Author has written 8 stories for Harry Potter, Naruto, Final Fantasy VII, and Gundam Wing/AC.
About me: (updated March 23rd 2016)
My tastes in fanfiction have gravitated to Harry Potter Crossovers, Final Fantasy VII, Fairy Tail, Katekyo Hitman Reborn and Sherlock.
Do you know how to make a criticism without insulting or disrespecting the author? There are plenty of methods out there. The sandwich method is most common that I know of. Initially we start off with a compliment to the author's skills in the story they are working on. Then we proceed to discuss the what offends us, the areas we personally feel need to be worked on. Lastly; compliment the author again, either by restating the first compliment or by pointing out a brand new one. Some people tend to also include how the audience might receive the works of the author if their initial criticism is followed through.
Another method of critiquing is to focus directly on the situation. However doing this can be tricky. The key to a successful critique via this method is to avoid attacking the author, or focusing on the author at all. Saying things like "You should have done this..." or "All this information is wrong, it should be..." instead focus on the actual writing and work itself. Point out the things that need improvement such as "at this point in the story, it feels rushed..." or "that part seemed a bit out of context here versus there..." followed immediately by ways to improve, edit or work around the problem to provide a cohesive and intelligible story.
One of the biggest challenges to writing a critique out to an author is to moderate and use appropriate language. It is far to easy to use accusatory language like "You should" and "If you don't". To avoid this kind of language, use words such as "perhaps" or "maybe." It is also important to leave emotion at the door, so to speak. If you find yourself getting excited, or aggravated, or annoyed with the content of the story, and then proceed to critique it directly afterwords; we all run the risk of allowing those emotions to color our comments, and often results in a poor review and an offended author.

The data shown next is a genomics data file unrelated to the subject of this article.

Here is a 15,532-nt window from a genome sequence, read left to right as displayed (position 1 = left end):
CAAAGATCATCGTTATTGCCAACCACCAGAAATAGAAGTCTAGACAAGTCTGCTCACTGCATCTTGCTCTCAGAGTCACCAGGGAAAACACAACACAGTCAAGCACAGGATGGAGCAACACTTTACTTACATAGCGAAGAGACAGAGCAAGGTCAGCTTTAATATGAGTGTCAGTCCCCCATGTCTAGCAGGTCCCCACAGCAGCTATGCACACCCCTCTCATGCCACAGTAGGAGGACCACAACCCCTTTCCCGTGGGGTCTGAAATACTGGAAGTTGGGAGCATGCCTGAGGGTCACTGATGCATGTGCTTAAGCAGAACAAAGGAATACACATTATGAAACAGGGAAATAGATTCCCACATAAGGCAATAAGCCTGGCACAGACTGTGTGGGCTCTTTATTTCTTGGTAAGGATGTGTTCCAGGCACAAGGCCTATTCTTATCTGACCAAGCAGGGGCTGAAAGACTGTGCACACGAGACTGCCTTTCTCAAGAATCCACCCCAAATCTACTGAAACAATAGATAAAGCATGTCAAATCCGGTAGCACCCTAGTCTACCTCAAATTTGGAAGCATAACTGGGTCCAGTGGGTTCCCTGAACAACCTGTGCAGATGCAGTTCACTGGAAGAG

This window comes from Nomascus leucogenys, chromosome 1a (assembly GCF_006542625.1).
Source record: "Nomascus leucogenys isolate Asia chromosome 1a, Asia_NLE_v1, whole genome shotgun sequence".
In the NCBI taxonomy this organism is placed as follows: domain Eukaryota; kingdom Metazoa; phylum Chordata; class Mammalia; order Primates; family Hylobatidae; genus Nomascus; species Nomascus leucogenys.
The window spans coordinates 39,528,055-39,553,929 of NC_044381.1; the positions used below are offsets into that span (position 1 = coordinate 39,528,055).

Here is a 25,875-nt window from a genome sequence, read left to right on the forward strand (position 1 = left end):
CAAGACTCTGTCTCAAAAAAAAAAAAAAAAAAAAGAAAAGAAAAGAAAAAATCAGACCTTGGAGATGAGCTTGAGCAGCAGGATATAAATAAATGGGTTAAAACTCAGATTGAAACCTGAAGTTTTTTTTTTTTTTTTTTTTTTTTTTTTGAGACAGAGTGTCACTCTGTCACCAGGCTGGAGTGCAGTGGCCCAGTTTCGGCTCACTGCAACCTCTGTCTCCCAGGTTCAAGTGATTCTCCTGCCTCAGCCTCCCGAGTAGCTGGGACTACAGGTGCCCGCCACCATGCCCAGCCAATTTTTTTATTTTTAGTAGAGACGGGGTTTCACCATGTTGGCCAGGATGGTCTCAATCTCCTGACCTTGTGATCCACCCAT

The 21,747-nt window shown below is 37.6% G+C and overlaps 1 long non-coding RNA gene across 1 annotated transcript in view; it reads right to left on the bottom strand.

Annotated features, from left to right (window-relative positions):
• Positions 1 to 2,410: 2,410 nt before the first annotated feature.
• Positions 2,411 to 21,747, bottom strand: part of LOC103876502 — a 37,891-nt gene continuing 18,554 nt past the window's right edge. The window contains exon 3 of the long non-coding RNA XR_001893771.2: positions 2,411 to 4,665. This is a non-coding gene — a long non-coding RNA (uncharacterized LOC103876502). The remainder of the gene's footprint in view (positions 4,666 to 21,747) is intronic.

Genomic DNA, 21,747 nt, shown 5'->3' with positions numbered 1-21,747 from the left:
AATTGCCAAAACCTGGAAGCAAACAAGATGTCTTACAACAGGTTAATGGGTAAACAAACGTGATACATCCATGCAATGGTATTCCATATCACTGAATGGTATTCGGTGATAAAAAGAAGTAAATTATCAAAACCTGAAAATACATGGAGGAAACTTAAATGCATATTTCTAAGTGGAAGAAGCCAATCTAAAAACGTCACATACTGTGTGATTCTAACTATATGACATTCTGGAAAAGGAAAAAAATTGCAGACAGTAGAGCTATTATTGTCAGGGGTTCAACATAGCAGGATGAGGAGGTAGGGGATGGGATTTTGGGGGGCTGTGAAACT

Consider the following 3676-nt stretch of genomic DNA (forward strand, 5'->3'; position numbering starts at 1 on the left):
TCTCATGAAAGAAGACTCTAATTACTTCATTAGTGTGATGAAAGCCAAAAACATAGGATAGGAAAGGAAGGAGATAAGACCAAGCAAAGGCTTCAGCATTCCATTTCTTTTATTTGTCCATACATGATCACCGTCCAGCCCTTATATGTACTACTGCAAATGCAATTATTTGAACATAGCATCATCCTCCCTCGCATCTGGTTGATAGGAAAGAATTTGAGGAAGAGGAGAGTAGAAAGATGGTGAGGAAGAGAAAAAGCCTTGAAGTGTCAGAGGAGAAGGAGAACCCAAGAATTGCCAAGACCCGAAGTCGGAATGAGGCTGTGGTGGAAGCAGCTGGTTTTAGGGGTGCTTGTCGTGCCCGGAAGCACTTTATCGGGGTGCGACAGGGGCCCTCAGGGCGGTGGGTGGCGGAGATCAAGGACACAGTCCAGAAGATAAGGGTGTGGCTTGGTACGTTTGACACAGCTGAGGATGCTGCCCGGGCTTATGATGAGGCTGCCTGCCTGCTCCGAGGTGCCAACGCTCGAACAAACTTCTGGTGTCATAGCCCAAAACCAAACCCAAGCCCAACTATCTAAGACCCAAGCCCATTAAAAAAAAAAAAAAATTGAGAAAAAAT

The goal shouldn't be to discourage an author, but to help them improve by illuminating the areas they need to improve upon.
Lastly; be respectful to one another. Unless you've met that author face to face, none of us can claim to know each other. If the author chooses not to follow a critics advice doesn't give anyone the right to fling insults and behave poorly in the aftermath. We are all strangers to one another which is why it is imperative that when making a critique we all remain respectful to one another.